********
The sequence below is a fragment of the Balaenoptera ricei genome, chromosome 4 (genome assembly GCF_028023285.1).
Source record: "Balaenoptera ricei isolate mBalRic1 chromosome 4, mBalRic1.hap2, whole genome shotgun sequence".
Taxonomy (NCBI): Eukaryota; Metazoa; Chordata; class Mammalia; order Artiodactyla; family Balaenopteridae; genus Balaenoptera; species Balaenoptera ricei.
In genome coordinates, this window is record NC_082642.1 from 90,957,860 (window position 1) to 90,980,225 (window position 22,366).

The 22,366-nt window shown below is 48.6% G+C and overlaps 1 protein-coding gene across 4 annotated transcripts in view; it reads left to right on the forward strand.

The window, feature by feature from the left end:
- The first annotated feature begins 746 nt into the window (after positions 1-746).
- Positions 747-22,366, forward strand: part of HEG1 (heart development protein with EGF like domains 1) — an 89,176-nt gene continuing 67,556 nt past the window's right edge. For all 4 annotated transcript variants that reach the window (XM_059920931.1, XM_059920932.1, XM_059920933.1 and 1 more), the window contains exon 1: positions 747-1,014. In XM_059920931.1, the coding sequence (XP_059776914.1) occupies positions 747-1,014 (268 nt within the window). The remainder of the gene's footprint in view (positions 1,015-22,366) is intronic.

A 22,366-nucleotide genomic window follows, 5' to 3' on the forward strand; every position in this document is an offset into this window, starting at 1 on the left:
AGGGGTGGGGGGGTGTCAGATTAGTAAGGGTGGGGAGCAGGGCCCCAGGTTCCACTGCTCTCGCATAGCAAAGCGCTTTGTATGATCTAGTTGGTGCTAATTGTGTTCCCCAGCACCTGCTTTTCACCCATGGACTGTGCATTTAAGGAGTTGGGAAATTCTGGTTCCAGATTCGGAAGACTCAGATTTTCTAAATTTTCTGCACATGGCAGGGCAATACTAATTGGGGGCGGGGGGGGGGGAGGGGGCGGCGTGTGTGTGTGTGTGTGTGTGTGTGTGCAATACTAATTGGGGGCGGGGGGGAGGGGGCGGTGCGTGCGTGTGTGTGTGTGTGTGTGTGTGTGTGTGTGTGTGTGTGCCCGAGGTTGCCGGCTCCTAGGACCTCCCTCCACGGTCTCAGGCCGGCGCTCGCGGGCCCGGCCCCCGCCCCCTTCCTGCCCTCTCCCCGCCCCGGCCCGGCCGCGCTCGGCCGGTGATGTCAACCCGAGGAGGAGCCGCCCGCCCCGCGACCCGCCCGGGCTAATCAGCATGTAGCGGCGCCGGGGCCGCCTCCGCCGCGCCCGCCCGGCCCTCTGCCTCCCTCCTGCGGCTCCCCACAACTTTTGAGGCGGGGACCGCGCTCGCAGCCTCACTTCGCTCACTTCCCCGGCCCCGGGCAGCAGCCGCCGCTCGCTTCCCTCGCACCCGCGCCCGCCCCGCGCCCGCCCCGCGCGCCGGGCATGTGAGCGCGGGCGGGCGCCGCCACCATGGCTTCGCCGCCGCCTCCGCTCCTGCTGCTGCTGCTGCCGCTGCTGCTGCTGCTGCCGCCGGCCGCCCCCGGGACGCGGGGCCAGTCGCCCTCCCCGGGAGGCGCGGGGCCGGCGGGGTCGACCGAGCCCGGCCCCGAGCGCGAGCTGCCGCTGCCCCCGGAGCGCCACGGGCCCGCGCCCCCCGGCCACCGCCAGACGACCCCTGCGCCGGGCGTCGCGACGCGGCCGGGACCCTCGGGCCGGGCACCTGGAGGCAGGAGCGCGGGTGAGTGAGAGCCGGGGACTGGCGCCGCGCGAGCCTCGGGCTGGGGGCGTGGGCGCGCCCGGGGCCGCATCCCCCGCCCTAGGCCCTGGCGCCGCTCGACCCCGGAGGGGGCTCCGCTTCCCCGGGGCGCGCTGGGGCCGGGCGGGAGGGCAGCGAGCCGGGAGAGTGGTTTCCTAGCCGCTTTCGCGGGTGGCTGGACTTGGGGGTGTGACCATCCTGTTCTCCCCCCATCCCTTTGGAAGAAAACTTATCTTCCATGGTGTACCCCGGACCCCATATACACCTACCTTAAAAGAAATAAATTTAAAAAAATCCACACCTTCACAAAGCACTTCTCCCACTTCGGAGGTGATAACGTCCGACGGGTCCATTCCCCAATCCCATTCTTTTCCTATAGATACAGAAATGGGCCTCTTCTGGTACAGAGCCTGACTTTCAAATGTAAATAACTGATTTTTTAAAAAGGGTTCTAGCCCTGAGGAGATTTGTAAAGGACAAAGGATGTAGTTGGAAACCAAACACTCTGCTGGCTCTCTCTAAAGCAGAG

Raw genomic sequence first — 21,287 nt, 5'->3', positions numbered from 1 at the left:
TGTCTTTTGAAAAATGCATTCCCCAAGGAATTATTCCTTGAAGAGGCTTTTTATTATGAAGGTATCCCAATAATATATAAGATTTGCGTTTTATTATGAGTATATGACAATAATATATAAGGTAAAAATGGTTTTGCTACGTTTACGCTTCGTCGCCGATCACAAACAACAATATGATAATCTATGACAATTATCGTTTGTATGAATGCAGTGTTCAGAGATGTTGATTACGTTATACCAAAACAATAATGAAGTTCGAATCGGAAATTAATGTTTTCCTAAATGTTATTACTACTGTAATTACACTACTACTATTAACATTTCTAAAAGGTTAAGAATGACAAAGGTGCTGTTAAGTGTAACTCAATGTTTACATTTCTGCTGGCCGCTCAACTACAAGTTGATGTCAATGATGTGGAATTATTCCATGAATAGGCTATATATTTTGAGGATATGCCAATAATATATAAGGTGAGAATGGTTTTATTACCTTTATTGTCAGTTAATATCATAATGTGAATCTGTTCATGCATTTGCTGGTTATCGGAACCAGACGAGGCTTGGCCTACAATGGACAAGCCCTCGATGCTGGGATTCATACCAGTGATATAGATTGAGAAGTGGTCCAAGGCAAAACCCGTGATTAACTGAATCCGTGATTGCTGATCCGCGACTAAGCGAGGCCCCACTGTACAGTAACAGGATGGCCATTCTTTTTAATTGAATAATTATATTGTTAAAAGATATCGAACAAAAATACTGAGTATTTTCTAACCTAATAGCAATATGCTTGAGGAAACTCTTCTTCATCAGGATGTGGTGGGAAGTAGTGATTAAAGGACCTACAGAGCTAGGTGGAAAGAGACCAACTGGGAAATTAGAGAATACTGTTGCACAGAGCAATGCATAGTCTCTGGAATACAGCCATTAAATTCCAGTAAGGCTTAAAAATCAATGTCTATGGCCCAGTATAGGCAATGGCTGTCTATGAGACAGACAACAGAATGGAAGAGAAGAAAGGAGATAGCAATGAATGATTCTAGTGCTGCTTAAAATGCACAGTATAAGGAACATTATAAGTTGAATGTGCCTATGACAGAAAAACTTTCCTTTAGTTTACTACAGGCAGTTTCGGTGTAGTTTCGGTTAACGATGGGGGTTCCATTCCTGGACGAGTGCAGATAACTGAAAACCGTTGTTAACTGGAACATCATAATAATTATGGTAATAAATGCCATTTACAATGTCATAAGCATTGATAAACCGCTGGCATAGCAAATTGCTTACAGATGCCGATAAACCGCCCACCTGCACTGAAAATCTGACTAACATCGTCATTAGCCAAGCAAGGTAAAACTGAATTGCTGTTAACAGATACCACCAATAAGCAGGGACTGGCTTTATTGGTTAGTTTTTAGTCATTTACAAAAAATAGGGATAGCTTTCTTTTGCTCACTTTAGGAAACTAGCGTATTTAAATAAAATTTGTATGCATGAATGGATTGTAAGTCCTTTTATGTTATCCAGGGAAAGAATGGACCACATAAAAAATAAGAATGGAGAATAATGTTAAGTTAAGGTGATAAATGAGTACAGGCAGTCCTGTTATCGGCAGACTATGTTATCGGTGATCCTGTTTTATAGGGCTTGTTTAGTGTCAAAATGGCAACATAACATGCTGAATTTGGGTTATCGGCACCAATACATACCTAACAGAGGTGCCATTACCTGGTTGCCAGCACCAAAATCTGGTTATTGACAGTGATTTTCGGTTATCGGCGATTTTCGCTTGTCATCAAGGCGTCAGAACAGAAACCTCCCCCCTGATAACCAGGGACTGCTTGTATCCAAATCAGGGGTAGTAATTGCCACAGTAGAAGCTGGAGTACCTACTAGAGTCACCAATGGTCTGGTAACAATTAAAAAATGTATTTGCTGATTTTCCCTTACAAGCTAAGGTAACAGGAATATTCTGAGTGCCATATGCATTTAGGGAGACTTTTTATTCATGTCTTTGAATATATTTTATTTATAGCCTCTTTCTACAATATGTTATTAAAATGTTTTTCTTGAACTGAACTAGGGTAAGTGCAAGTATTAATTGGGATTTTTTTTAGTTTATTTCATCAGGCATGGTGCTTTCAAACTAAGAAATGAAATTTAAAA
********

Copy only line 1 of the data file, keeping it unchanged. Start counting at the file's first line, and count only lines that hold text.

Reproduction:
The sequence below is a fragment of the Balaenoptera ricei genome, chromosome 4 (genome assembly GCF_028023285.1).